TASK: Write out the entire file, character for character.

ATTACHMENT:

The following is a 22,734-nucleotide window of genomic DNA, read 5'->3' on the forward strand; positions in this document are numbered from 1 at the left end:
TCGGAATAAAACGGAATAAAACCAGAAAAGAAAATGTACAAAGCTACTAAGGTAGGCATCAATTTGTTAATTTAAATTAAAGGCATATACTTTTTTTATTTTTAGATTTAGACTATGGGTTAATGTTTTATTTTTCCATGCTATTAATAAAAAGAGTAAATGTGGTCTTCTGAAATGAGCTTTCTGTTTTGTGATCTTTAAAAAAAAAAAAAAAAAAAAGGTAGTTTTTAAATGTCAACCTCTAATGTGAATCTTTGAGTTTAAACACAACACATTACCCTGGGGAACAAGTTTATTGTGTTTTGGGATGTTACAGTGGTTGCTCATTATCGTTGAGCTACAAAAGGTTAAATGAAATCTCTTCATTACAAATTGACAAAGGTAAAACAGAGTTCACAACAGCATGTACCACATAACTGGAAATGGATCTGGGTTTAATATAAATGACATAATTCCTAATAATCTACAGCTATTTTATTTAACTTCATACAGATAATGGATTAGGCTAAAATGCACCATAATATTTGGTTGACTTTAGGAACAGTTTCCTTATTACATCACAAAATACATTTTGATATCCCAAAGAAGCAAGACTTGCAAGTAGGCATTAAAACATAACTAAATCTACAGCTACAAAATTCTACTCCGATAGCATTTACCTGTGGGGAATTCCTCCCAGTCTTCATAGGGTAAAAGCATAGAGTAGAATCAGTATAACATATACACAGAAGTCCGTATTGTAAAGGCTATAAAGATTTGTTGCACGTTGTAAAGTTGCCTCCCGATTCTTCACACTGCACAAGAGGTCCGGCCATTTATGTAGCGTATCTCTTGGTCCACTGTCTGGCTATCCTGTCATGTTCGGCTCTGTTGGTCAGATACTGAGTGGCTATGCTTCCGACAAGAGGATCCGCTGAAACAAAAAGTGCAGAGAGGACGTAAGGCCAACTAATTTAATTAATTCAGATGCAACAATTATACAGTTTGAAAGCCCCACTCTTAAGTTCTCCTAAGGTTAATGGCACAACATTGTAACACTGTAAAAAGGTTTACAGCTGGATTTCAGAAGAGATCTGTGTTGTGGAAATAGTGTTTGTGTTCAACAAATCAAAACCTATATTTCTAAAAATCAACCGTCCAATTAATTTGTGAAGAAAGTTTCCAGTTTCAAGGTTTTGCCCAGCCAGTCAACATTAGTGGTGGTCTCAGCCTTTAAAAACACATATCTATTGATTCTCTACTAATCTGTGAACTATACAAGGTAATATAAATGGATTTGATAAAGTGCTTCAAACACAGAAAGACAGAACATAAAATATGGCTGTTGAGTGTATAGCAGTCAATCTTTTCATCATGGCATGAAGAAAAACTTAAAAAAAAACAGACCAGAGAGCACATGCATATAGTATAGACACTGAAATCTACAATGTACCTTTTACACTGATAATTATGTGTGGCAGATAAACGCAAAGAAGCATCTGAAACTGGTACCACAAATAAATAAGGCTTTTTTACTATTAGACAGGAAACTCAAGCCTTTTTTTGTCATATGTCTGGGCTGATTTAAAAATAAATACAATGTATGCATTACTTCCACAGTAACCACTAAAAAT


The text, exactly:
The following is a 22,734-nucleotide window of genomic DNA, read 5'->3' on the forward strand; positions in this document are numbered from 1 at the left end:
TCGGAATAAAACGGAATAAAACCAGAAAAGAAAATGTACAAAGCTACTAAGGTAGGCATCAATTTGTTAATTTAAATTAAAGGCATATACTTTTTTTATTTTTAGATTTAGACTATGGGTTAATGTTTTATTTTTCCATGCTATTAATAAAAAGAGTAAATGTGGTCTTCTGAAATGAGCTTTCTGTTTTGTGATCTTTAAAAAAAAAAAAAAAAAAAAGGTAGTTTTTAAATGTCAACCTCTAATGTGAATCTTTGAGTTTAAACACAACACATTACCCTGGGGAACAAGTTTATTGTGTTTTGGGATGTTACAGTGGTTGCTCATTATCGTTGAGCTACAAAAGGTTAAATGAAATCTCTTCATTACAAATTGACAAAGGTAAAACAGAGTTCACAACAGCATGTACCACATAACTGGAAATGGATCTGGGTTTAATATAAATGACATAATTCCTAATAATCTACAGCTATTTTATTTAACTTCATACAGATAATGGATTAGGCTAAAATGCACCATAATATTTGGTTGACTTTAGGAACAGTTTCCTTATTACATCACAAAATACATTTTGATATCCCAAAGAAGCAAGACTTGCAAGTAGGCATTAAAACATAACTAAATCTACAGCTACAAAATTCTACTCCGATAGCATTTACCTGTGGGGAATTCCTCCCAGTCTTCATAGGGTAAAAGCATAGAGTAGAATCAGTATAACATATACACAGAAGTCCGTATTGTAAAGGCTATAAAGATTTGTTGCACGTTGTAAAGTTGCCTCCCGATTCTTCACACTGCACAAGAGGTCCGGCCATTTATGTAGCGTATCTCTTGGTCCACTGTCTGGCTATCCTGTCATGTTCGGCTCTGTTGGTCAGATACTGAGTGGCTATGCTTCCGACAAGAGGATCCGCTGAAACAAAAAGTGCAGAGAGGACGTAAGGCCAACTAATTTAATTAATTCAGATGCAACAATTATACAGTTTGAAAGCCCCACTCTTAAGTTCTCCTAAGGTTAATGGCACAACATTGTAACACTGTAAAAAGGTTTACAGCTGGATTTCAGAAGAGATCTGTGTTGTGGAAATAGTGTTTGTGTTCAACAAATCAAAACCTATATTTCTAAAAATCAACCGTCCAATTAATTTGTGAAGAAAGTTTCCAGTTTCAAGGTTTTGCCCAGCCAGTCAACATTAGTGGTGGTCTCAGCCTTTAAAAACACATATCTATTGATTCTCTACTAATCTGTGAACTATACAAGGTAATATAAATGGATTTGATAAAGTGCTTCAAACACAGAAAGACAGAACATAAAATATGGCTGTTGAGTGTATAGCAGTCAATCTTTTCATCATGGCATGAAGAAAAACTTAAAAAAAAACAGACCAGAGAGCACATGCATATAGTATAGACACTGAAATCTACAATGTACCTTTTACACTGATAATTATGTGTGGCAGATAAACGCAAAGAAGCATCTGAAACTGGTACCACAAATAAATAAGGCTTTTTTACTATTAGACAGGAAACTCAAGCCTTTTTTTGTCATATGTCTGGGCTGATTTAAAAATAAATACAATGTATGCATTACTTCCACAGTAACCACTAAAAAT